Erin Allen: Good morning. It is Friday. I'm Erin Allen, and this is The Rundown. The amount of unhoused folks living in Chicago has been increasing, especially since the pandemic began. I mean it’s a problem everywhere. HUD estimates more than half a million people live on public streets at any given point in time. So yeah, everybody’s talking about it, we’ve been reporting on it, and there’re all kinds of opinions about where to start to address it. One of those starting points is most definitely monetary. The city of Chicago is set to receive one of the largest federal grant awards of any city to address this growing unhoused population. According to my colleague Claudia Morell, the grant is for $60 million dollars from the U.S. Department of Housing and Urban Development. It’ll go toward direct aid and vouchers to provide permanent housing and social services to unhoused folks. Housing Secretary Marcia Fudge was here yesterday for the announcement, and she said she picked Chicago on purpose.
Marcia Fudge: We tend to focus a lot of our attention on the coasts. I am from the heartland, and we have problems as well.
Erin Allen: Fudge said Chicago had the most detailed grant application of any other city.
There’re about ten acres on the west side that used to be the home of a paint factory. When that closed, most of the land sat vacant for about four decades until recently. A new state-of-the-art sports, education and wellness complex opened there, yesterday. My colleague Michael Puente is reporting that the 35-million-dollar “North Austin Community Center” is like a dream come true for a lot of folks in the area.
And it’s pretty decked out: it’s more than 150 thousand square feet, and there’s year-round indoor sports activities like a soccer field and a baseball academy, as well as quite a bit of educational programming. Camella Sutton lives around there, and she says the new center makes her proud.
Camella Sutton: Yesterday, they did not know us individually. But today, we stand together. And they now know that we are the North Austin community.
Erin Allen: The development of the center was spearheaded by the Grace and Peace Revive Center as well as the “By The Hand Club for Kids.” And it takes a village, a number of other organizations are also partners.
So have you seen that show on HBO, The Last of Us? It’s set in a post-apocalyptic world that’s been taken over by brain-controlling fungi, and the creepy crawly part of the storyline is actually real. Also, as my colleague Hunter Clauss put it, the fungus is among us. I mean, it's not that “among us.” You don’t need to go stocking up on toilet paper and hand sany again. But some of the fungus is housed for research purposes at the Field Museum, right here in Chicago.
Matt Nelsen, is a researcher at the museum, and he told WBEZ during a recent field trip that the fungus is nowhere near as deadly in the real world. It can take over the minds of insects, but not humans. And it’s because we are warm-blooded. The fungus is off limits to the public, but you can see in photos and videos how they affect insects at WBEZ dot org. If you’re into zombies, yeah, definitely go look.
So I’ve been talking a lot about elections for mayor, but as my colleague Justin Bull mentioned last week, Chicagoans will vote for their new alderpeople and police district council member, that’s that new office that’ll serve as a bridge between police and the community. And if you want a little help with the candidates in that arena, you guessed it, we got a guide for that. You go to WBEZ dot org slash voter guide, type in an address to see what ward you’re in and what police district you’re in. Once that pops up, you can see who’s running for both councils, and what issues they care about. That' the the type of tool I know I’ve been wishing was available for a minute now. Go to WBEZ.org/voterguide to look it up.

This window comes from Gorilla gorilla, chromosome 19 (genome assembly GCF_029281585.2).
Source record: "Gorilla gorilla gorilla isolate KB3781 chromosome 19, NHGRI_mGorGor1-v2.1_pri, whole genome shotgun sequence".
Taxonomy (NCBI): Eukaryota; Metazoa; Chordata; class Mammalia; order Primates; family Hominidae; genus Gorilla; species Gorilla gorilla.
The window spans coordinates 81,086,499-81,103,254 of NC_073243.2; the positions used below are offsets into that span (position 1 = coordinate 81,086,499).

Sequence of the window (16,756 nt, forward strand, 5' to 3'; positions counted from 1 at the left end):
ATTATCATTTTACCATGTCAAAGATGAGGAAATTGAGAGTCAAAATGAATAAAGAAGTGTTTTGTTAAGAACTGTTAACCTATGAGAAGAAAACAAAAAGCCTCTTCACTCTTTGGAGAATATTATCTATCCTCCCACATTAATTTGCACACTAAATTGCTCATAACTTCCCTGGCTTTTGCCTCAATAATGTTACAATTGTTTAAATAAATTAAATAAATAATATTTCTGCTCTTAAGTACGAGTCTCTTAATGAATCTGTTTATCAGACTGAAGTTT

And a few quick hit before we get to the weather. There’s a new initiative to highlight artistic work by Chicago artists of color. Wonder Museum and The New Vanguard have created a group called “The Creatives of Color.” It’s a year-long initiative that will highlight four artists. And the first exhibition by Hyde Park native Nikko Washington debuts tonight at the Wonder Museum. Each artist will have two months of exhibit space.
For the night owls out there, my colleague Taylor Faye Nazon was on the City Cast Chicago podcast yesterday with every hotspot for Chicago nightlife. They’re talking venues to dance, eat, drink and be merry. Taylor even included a few places of the speakeasy persuasion. There’s so much there, even for the winter months. You can listen and take notes at Chicago.citycast.fm. Have fun this weekend.
As for weather today, is it me or are the coldest days the sunniest days? Bright and sunny again today, with a high of 12 degrees. But right now, watch out even more. It’s still in the single digits. And tonight it’s full circle, back in the single digits.
And that’s it for now. Coming up this afternoon, we’ve got a lot of podcasts here at WBEZ, but Motive? You’re definitely gonna want to check out season five, which just dropped. It’s a journey through the nuance of gang banging, gang family, and folks working to intervene in gang activity in Chicago.
Patrick Smith: And the fact that that we have so many people who feel they have to join a gang or they have to do drugs or whatever to make a living, it’s a real failure of us as a society.
Erin Allen: I’m talking with the host of Motive for this season, my colleague Patrick Smith about the year he spent reporting on the life. That’s this afternoon at 2 on The Rundown. I’m Erin Allen. Talk to you then.
WBEZ transcripts are generated by an automatic speech recognition service. We do our best to edit for misspellings and typos, but mistakes do come through.